You might be familiar with the Pareto Principle, named after Vilfredo Pareto and which basically says, “Eighty percent of your results will come from just 20% of your effort.”

In other words, about four out of five things that you do — or four out of five hours you spend — in any field of endeavor will be somewhat ineffective in moving you toward your goals. It’s a rule-of-thumb, to be sure, and it doesn’t hold precisely true in every circumstance, but there are enough real examples around you that it’s hard to deny it’s general veracity.

After the holidays, you might spend an hour or two picking up toys and decorations and sweeping away Christmas tree needles. When you’re done with that, it looks like a different place. Then you move on to dusting, sweeping, mopping, cleaning toilets. You might spend another five or six hours, and, while everything smells better and gleams a little more, the wholesale differences are nil. Someone who walked in after your initial push would have a hard time spotting any difference after you killed yourself for another several hours.

Same thing happens when you build a new flower garden. The first big push includes digging up the plot, laying a weed barrier, planting the new flowers, and dumping in some mulch. Not easy work, by any means, but it probably won’t take you more than a few hours. Then, you spend the rest of the summer plucking weeds, watering plants, trimming the edges, and doing all of the minutiae that may or may not make a difference to the garden’s overall appearance.

Both of these illustrate Pareto to some degree.

Writing is More than Writing

Now, you may be thinking that writing is about writing, so Pareto doesn’t really apply. After all, you can’t write just 20% of the words you could write and still have a viable story or blog posting, right?

Maybe, but maybe not. And even if you can’t apply Pareto to your writing itself — a debatable notion — you should realize that there is a lot more involved with being a writer in the electronic age than just getting words onto the page.

Consider these various activities in which an author may engage over the course of a week:

  • Writing a chapter for his novel
  • Writing one or more blog posts
  • Writing one or more short stories
  • Editing a chapter, blog post, or short story
  • Posting to Facebook
  • Tweeting about writing or his book
  • Drafting a message to his email list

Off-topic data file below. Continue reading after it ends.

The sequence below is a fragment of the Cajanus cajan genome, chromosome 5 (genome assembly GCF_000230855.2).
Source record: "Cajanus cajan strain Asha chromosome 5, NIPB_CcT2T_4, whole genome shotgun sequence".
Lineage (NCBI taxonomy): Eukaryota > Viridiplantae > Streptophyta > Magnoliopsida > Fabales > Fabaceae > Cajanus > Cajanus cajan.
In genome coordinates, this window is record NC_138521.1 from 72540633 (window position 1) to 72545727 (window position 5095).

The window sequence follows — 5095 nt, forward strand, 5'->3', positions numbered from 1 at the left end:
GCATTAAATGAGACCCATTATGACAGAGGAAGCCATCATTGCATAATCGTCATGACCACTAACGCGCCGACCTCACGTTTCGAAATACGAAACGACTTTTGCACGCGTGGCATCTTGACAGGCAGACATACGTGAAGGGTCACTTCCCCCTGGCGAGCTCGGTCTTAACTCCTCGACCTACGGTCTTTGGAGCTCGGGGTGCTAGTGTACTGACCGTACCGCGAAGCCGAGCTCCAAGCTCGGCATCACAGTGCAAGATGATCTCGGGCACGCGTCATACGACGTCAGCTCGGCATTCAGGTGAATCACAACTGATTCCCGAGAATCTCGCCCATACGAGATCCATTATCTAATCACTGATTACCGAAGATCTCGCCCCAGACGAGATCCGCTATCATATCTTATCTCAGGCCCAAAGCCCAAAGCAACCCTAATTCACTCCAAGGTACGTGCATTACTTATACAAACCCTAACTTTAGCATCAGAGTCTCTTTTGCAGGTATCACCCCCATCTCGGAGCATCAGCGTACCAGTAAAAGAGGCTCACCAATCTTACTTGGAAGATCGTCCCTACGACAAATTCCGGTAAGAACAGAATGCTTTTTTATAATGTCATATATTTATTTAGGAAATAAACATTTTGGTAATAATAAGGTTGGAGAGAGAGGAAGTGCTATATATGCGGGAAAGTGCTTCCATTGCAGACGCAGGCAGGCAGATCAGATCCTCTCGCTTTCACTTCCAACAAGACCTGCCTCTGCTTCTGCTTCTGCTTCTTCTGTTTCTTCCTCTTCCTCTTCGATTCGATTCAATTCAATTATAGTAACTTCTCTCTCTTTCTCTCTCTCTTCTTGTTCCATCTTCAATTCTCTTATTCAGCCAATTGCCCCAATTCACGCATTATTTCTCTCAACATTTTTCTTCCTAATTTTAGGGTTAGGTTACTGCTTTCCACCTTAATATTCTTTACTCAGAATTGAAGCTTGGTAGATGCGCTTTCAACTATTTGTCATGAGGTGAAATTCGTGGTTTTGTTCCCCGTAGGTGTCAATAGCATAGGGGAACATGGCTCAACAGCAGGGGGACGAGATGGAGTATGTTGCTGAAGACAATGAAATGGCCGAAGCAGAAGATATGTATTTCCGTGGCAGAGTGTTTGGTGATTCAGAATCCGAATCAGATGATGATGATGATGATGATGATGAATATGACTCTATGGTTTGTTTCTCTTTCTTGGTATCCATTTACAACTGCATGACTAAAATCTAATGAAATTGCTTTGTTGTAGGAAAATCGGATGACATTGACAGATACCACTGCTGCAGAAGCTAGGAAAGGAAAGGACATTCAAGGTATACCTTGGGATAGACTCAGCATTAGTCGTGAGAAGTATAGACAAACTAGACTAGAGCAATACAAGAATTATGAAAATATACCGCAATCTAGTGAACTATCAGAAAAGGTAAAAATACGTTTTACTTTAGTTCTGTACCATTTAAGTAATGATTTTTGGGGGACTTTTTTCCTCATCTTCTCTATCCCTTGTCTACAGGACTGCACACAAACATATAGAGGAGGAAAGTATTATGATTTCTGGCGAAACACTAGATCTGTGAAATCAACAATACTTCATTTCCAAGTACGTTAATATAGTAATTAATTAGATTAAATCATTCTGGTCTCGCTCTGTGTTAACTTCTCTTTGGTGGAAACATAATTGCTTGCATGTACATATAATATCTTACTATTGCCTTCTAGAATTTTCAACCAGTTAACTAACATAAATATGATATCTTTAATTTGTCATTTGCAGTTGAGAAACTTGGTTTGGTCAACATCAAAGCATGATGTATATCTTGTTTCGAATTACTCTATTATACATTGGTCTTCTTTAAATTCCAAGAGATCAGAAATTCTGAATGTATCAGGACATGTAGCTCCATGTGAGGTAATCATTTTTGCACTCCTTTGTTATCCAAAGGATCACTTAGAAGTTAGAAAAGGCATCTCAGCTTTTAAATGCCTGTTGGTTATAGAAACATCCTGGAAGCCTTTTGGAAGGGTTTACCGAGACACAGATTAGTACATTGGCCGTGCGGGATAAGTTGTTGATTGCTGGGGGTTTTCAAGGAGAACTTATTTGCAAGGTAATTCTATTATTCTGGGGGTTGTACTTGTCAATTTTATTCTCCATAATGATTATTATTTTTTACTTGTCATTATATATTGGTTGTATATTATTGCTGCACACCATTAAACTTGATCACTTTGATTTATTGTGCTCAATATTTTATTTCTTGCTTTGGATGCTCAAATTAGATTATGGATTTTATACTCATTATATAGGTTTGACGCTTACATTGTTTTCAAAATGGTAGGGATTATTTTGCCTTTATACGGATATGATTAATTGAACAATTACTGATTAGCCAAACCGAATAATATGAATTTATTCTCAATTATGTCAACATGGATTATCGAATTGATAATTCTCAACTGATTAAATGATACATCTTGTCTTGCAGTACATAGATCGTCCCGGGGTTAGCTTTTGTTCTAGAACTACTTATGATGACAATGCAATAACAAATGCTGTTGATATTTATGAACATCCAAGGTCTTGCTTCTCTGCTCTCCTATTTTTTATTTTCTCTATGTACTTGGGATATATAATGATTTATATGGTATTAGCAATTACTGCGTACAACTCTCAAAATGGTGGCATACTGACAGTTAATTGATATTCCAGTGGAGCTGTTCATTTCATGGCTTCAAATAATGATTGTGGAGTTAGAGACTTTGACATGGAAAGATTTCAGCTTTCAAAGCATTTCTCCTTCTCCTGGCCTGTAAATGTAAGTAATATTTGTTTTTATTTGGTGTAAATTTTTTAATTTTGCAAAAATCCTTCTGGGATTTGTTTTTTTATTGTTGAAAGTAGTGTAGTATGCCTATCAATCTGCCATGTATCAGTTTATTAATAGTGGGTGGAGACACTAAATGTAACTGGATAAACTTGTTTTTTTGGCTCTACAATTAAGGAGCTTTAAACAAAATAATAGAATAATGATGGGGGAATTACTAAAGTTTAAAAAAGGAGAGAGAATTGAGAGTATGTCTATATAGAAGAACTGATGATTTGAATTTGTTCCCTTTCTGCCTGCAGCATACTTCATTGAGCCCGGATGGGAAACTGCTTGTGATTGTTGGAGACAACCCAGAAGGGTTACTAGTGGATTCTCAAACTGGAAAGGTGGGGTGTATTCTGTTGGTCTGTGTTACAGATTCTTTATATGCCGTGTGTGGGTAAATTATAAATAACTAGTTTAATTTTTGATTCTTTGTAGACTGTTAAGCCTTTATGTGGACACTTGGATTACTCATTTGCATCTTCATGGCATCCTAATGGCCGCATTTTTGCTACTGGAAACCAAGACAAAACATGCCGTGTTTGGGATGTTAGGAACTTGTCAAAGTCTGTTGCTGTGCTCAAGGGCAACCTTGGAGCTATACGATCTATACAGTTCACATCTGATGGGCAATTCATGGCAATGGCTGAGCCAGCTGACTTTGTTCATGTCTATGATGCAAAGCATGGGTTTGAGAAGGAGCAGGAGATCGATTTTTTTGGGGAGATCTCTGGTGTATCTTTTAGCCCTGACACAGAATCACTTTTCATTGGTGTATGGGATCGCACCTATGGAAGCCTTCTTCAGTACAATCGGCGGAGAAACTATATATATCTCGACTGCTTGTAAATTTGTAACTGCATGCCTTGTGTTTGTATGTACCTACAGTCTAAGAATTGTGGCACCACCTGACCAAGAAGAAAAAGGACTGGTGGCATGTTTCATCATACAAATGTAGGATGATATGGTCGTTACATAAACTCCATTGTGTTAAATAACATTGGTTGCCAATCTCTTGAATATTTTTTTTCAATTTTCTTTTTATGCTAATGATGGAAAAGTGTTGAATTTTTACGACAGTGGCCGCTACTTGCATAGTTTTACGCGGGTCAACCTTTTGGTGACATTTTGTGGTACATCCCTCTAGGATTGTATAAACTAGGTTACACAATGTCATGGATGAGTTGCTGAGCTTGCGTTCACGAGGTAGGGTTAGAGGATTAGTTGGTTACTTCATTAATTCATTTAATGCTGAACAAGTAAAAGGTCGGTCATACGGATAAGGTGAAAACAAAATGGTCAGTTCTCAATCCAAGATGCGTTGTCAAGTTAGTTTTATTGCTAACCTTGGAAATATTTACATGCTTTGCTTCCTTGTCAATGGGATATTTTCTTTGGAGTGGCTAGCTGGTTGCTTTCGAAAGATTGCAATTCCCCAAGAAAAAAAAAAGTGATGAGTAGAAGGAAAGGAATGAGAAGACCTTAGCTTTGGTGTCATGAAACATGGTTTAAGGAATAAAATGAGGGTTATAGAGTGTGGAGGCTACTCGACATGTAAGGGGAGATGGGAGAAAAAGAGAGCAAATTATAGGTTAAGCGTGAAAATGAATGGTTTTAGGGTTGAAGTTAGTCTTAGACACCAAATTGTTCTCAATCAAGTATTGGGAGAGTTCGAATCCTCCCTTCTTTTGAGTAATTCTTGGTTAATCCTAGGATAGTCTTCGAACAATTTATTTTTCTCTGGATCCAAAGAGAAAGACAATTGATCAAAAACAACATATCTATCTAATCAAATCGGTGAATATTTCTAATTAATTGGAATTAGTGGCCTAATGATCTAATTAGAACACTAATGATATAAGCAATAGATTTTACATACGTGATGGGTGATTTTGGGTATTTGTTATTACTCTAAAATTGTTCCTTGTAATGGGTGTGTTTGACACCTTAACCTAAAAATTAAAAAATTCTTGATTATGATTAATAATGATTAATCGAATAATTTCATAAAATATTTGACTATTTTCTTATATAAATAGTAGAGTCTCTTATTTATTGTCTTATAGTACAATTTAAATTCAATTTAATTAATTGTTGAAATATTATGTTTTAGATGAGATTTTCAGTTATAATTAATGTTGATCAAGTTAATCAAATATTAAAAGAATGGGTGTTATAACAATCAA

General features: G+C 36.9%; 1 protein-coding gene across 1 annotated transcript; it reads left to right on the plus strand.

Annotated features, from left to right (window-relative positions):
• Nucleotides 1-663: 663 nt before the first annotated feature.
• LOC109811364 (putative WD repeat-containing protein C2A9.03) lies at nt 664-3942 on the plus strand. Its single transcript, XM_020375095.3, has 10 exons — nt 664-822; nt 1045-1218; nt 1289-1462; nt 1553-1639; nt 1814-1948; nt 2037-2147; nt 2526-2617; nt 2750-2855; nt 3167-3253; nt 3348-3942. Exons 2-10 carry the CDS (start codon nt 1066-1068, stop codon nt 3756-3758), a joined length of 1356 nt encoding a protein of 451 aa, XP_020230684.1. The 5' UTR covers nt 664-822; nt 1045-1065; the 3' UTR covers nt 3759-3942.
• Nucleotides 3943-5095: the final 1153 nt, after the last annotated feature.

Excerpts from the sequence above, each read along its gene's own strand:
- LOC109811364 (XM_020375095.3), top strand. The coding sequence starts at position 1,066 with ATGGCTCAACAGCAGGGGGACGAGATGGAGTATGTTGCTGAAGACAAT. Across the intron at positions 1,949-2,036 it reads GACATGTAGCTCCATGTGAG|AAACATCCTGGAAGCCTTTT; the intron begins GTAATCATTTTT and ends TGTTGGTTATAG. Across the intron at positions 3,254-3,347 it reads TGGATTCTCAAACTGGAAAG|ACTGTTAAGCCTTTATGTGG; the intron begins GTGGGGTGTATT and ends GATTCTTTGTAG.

• Creating a book cover
  • Searching for royalty-free images for a blog post
  • Answering email from readers or potential clients
  • Brainstorming article or story ideas
  • Building a new blog
  • Re-designing his blog
  • Networking with other authors or readers

This is far from a complete tally, but it gives you the flavor of the types of things you probably do in your “job” as a writer. If you haven’t encountered these tasks yet, then you surely will before long.

Pareto in Writing

With this list in mind, and any additions that you can think of, it’s probably a bit easier to see how Pareto might figure into your plans as a writer.

For instance, what’s going to move you closer to your goal of finishing your first novel — writing another chapter or posting to your author website?

It’s the new chapter, of course, and the score is not even close.

But flip it around — if your primary goal is to build an authority blog, will you be better off putting together a new post or spending an hour or more crafting social media posts?

That’s a bit tougher to call because it depends, in part, on where you are in building your blog. In most cases, though, I’d guess that writing a blog post will do more for you than any level of “social” involvement.

Focus on Your Goals

In fact, if you were to generalize the Pareto Principle for writers, anything that involves actual content creation is probably worth consideration for inclusion in your big-bang, 20% tasks. Anything that takes you away from writing for any appreciable length of time probably belongs in the big 80% bottom tier of activities. They may be fun or interesting but don’t do you a whole lot of good.

Again, the exact percentages will vary, and the composition of your 20% will depend on your goals at any given time. You need to constantly evaluate what you’re doing and the returns you’re getting for your efforts. Just remember that any time you spend on activities that don’t have an appreciable payoff is time lost — time that you could have spent actually moving you toward your goals.

Pareto rules, in other words. Disregard him at your peril.

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